Reproductive Technologies and the Risk of Birth Defects

Robinson Institute, University of Adelaide, Adelaide, SA, Australia.
New England Journal of Medicine (Impact Factor: 55.87). 05/2012; 366(19):1803-13. DOI: 10.1056/NEJMoa1008095
Source: PubMed


The extent to which birth defects after infertility treatment may be explained by underlying parental factors is uncertain.
We linked a census of treatment with assisted reproductive technology in South Australia to a registry of births and terminations with a gestation period of at least 20 weeks or a birth weight of at least 400 g and registries of birth defects (including cerebral palsy and terminations for defects at any gestational period). We compared risks of birth defects (diagnosed before a child's fifth birthday) among pregnancies in women who received treatment with assisted reproductive technology, spontaneous pregnancies (i.e., without assisted conception) in women who had a previous birth with assisted conception, pregnancies in women with a record of infertility but no treatment with assisted reproductive technology, and pregnancies in women with no record of infertility.
Of the 308,974 births, 6163 resulted from assisted conception. The unadjusted odds ratio for any birth defect in pregnancies involving assisted conception (513 defects, 8.3%) as compared with pregnancies not involving assisted conception (17,546 defects, 5.8%) was 1.47 (95% confidence interval [CI], 1.33 to 1.62); the multivariate-adjusted odds ratio was 1.28 (95% CI, 1.16 to 1.41). The corresponding odds ratios with in vitro fertilization (IVF) (165 birth defects, 7.2%) were 1.26 (95% CI, 1.07 to 1.48) and 1.07 (95% CI, 0.90 to 1.26), and the odds ratios with intracytoplasmic sperm injection (ICSI) (139 defects, 9.9%) were 1.77 (95% CI, 1.47 to 2.12) and 1.57 (95% CI, 1.30 to 1.90). A history of infertility, either with or without assisted conception, was also significantly associated with birth defects.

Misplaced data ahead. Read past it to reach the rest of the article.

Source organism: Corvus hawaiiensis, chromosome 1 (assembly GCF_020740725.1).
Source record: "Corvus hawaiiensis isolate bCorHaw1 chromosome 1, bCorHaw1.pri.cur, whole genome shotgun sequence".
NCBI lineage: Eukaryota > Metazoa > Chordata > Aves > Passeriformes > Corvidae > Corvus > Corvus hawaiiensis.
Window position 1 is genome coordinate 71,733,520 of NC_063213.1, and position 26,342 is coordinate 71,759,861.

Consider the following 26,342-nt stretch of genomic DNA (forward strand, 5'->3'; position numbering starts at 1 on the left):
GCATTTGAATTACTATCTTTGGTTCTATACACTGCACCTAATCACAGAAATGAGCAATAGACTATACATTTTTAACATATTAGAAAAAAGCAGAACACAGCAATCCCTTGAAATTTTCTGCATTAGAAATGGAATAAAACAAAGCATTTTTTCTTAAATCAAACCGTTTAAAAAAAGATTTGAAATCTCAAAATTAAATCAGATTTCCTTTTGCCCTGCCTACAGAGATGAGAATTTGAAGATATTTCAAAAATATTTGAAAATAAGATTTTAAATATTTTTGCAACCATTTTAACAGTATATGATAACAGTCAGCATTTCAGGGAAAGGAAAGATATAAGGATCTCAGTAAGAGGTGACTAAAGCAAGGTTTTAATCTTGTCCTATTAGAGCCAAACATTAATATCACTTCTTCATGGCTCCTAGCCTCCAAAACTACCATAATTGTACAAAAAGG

The increased risk of birth defects associated with IVF was no longer significant after adjustment for parental factors. The risk of birth defects associated with ICSI remained increased after multivariate adjustment, although the possibility of residual confounding cannot be excluded. (Funded by the National Health and Medical Research Council and the Australian Research Council.).

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    • "Indeed, ICSI seems to be 'oversized' as first therapeutic approach to idiopathic infertile couples, especially in cases of (mild) oligozoospermia in the male and absent female factors. Furthermore, ICSI may increase the risk for congenital defects and not to forget that the necessary hormonal treatment regimen puts the health risk burden solely on the female partner (Davies et al., 2012). On the other hand, although the recent Cochrane review points to a beneficial effect, FSH treatment is ineffective in unselected idiopathic infertile men (Kamischke et al., 1998) since response to FSH differs between individuals due to the variety of underlying unknown aetiologies subsumed under the term 'idiopathic infertility' (Foresta et al., 2000). "
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    • "Another explanation for the observed zygosity differences might be fertility treatments, which generally produce DZ twins. It has been reported that parents of twins conceived via fertility treatments are better educated and are better off financially than those of naturally conceived twins (Burt & Klump, 2012; Davies et al., 2012). Due to the expenses of fertility treatments in many countries, these treatments would be more accessible to parents of a better socio-economic status (SES), which is in turn associated "
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